I am late with this blog post because I have spent the last week in Mallorca doing a lot less than I normally would, which in itself is quite positive for mind and body.
As I hinted at in a recent blog post I was able to find a little time to explore the wilder parts of the island, walking part of the GR 221 and here is a short video I made on the section from Port de Sóller to Tossals.
As always, before going away, I started researching the high points, interesting walks and areas of nature on the island. I had never been there before and, although I am way too old to party, I am not too old to climb a hill, rock or jump in a kayak.
I had half an idea to climb to the highest point in order to get, what I imagine would be, the most spectacular views but it turns out that the highest mountain in Mallorca is entirely closed to the public because it is a military base.
It reminded me that last month I was having to find an alternative route whilst hiking in Vojvodina, in Serbia. On that occasion my friend and I encountered a military facility and there was no going around it. It also got me clicking around the internet (avoiding work) and I came across a mountain that has been closed to the public for nearly 60 years and is about to hold a re-opening ceremony.
Mount Umunhum (Um, to the locals) was closed to the public since it was used as a radar surveillance post and subsequently "due to hazardous materials and unsafe, partially demolished structures from the former Air Force station”.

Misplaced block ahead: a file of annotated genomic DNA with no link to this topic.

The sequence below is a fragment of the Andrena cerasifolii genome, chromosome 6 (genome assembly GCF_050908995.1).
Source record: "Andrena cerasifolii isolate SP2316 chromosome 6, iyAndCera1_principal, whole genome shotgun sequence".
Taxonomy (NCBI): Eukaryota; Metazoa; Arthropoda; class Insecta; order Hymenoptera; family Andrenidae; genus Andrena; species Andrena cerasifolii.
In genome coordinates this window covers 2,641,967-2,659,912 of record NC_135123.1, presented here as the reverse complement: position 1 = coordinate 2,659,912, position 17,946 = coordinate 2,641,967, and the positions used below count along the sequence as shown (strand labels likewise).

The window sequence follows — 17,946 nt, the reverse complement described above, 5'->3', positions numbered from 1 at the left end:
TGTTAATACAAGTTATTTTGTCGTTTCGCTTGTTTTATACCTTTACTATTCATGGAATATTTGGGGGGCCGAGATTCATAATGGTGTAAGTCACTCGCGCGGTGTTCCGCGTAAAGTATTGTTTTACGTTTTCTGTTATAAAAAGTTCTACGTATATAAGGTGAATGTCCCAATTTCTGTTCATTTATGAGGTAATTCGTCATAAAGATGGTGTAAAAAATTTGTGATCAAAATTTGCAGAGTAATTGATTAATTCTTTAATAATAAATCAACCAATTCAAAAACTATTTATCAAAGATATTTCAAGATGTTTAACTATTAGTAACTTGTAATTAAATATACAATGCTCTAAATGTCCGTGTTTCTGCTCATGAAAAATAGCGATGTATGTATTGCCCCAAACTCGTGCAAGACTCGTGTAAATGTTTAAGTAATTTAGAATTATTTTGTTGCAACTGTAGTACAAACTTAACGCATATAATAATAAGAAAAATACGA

Mount Umunhum is the fourth-highest peak in California's Santa Cruz Mountains, and actually has quite an interesting and varied history, from Native Americans to the nearby quicksilver mines during the Gold Rush. During the Cold War the US Government procured it to build the Almaden Air Force Station, an early warning radar station that functioned from 1957 to 1980. Since it was closed to the public much has changed in the local area, not the least the “creation” of nearby Silicon Valley.
Whilst its history means Mount Um is far from what you might describe as wilderness, it is an interesting story nevertheless.
10 Mountains you will never climb
Access remains, of course, a hot topic in the world of outdoor enthusiasts all over the world, from the hills the UK to the Sacred Kingdom of Bhutan. Some of it is environmental, such as nesting birds, and some of it is down to landowners asserting their rights. Rights that you would imagine can be fought for… but there are some mountains that you will never climb. So this week we published a list of the 10 Mountains You Will Need Climb (Probably). Enjoy!